A strong comeback--Stewart's tendency to get mired in mannerism remains, but to hear him spit out "Ten Years of This" ("this" being a marriage) or change Guy Clark's "I'm looking to get silly" to "I'm looking to get sloppy drunk" is to be reminded that Jerry Lee Lewis has always lived off his mannerisms. Undomesticated hard country. A-

Little Junior [RCA Victor, 1978]
This is a likable album because Stewart is a likable artist, secure by now in his good-humored bad-old-boy persona. But only once--on a version of Ry Cooder's "I Got Mine" that ranks with the greatest Jerry Reed novelties--does he give that persona a shot in the arm. B

Gary [RCA Victor, 1979]
The good sound is still there--those Jerry Lee vocals, that spare Nashville backup--but the good songs aren't. Jack Tempchin and Leroy Preston and Bill Payne try their hand, but the best thing here is by Dickey Betts, and Tanya Tucker has just covered it better. C+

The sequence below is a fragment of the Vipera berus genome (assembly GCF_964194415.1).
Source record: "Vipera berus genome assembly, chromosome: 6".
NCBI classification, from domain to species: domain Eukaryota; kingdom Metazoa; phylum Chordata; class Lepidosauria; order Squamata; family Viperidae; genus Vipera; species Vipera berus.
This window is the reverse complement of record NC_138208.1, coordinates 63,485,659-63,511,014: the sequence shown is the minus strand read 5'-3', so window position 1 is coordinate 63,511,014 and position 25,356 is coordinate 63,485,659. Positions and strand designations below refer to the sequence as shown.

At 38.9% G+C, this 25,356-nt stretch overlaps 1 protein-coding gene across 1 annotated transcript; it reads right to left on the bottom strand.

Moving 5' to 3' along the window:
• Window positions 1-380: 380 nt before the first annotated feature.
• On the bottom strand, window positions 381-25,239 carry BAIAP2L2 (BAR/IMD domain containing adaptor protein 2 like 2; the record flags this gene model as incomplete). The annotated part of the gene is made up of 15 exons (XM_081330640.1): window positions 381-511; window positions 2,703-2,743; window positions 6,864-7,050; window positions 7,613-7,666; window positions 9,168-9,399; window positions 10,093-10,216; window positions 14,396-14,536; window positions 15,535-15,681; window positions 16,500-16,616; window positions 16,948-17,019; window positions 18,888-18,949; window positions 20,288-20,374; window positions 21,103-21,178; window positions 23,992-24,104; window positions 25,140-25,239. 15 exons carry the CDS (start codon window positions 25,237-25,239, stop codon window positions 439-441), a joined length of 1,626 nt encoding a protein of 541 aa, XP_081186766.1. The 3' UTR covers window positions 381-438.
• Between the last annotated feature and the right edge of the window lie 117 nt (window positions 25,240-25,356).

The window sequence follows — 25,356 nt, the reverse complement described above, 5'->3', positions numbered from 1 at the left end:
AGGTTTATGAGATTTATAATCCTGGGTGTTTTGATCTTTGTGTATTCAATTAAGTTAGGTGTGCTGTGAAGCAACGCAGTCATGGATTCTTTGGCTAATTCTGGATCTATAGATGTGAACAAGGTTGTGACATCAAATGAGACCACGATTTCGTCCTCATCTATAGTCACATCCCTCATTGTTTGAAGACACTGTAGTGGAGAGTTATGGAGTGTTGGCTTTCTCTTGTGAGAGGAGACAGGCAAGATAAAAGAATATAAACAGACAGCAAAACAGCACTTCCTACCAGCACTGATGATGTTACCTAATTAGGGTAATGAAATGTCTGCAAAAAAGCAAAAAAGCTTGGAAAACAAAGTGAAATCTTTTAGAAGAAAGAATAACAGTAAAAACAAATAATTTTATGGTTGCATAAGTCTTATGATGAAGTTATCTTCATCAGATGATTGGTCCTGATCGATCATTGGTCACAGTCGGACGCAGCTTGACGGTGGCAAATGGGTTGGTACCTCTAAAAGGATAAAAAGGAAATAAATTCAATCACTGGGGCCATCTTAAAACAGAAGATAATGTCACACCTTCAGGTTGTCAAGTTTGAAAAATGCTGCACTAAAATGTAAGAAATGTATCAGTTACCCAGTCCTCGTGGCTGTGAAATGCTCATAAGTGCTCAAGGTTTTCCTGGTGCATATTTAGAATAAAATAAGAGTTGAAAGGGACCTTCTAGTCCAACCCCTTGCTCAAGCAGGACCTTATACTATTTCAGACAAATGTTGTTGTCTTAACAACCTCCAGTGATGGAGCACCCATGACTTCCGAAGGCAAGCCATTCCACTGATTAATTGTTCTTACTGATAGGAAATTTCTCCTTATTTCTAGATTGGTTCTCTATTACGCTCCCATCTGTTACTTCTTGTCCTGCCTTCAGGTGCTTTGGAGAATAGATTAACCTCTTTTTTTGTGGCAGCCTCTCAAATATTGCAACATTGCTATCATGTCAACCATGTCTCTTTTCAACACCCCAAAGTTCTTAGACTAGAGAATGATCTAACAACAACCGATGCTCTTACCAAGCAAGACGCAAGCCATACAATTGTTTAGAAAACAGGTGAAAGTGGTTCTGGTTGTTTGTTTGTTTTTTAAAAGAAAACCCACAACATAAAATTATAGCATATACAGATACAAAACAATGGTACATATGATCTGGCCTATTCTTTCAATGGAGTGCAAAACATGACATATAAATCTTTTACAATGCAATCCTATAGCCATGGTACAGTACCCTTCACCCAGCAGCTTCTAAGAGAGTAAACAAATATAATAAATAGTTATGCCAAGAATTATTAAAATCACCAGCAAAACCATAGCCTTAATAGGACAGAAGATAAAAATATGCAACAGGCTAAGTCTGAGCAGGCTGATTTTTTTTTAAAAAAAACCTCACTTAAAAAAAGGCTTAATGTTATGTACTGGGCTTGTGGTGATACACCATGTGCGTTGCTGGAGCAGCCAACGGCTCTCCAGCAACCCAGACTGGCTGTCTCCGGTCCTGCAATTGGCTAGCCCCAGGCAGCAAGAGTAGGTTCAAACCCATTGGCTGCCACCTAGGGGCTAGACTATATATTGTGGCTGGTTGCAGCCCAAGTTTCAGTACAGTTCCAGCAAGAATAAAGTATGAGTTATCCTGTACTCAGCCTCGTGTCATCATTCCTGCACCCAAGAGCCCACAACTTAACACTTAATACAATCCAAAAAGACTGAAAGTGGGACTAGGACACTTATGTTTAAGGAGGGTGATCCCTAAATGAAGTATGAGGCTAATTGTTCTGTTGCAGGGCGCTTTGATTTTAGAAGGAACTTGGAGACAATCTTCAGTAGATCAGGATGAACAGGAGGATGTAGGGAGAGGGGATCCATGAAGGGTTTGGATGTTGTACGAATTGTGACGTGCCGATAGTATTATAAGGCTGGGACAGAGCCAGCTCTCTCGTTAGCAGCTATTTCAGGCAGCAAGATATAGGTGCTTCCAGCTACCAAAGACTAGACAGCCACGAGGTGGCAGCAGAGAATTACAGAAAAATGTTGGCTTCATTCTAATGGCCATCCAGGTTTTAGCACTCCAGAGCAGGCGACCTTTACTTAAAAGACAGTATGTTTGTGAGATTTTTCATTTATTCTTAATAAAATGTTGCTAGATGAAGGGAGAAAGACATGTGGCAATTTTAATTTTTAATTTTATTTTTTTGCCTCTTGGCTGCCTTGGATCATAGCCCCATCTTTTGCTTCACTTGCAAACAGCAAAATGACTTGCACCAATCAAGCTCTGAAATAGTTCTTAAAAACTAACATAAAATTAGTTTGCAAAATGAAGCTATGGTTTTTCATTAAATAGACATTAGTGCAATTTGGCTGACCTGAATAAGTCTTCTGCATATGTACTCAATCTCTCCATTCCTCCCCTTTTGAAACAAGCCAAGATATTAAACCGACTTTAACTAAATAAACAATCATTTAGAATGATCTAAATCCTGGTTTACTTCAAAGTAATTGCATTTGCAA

Cactus and a Rose [RCA Victor, 1980]
Getting treatment for writer's block, in for commercial retooling, whatever--the man in the black hat has been shuffled off to affably self-aggrandizing Memphis country/soul/rock/biz legend Chips Moman, who put him together with a couple of Allmans and a whole side of Chips Moman songs. The title tune has something to do with a New York penthouse, and what the hell this hard-drinking redneck is doing there nobody can figure out. Overdisc the country-rock is more billy and more swamp and sounds almost like old times on the only Stewart song included, the title of which encapsulates his poetic gifts: "How Could We Come to This After That." How indeed. B-

Greatest Hits [RCA Victor, 1981]